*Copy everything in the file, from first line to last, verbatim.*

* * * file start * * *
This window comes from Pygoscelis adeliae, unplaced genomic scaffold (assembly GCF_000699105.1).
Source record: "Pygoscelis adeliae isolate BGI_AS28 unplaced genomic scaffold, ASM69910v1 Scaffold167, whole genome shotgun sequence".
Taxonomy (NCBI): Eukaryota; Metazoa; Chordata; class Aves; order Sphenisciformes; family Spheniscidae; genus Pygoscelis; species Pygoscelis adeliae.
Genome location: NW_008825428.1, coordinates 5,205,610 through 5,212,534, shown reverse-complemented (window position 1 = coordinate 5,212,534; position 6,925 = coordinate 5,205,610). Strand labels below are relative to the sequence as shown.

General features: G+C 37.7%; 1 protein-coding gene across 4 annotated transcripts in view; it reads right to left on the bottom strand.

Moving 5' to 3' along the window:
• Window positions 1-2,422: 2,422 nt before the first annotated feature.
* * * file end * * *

This window comes from Pygoscelis adeliae, unplaced genomic scaffold (assembly GCF_000699105.1).
Source record: "Pygoscelis adeliae isolate BGI_AS28 unplaced genomic scaffold, ASM69910v1 Scaffold167, whole genome shotgun sequence".
Taxonomy (NCBI): Eukaryota; Metazoa; Chordata; class Aves; order Sphenisciformes; family Spheniscidae; genus Pygoscelis; species Pygoscelis adeliae.
Genome location: NW_008825428.1, coordinates 5,205,610 through 5,212,534, shown reverse-complemented (window position 1 = coordinate 5,212,534; position 6,925 = coordinate 5,205,610). Strand labels below are relative to the sequence as shown.

General features: G+C 37.7%; 1 protein-coding gene across 4 annotated transcripts in view; it reads right to left on the bottom strand.

Moving 5' to 3' along the window:
• Window positions 1-2,422: 2,422 nt before the first annotated feature.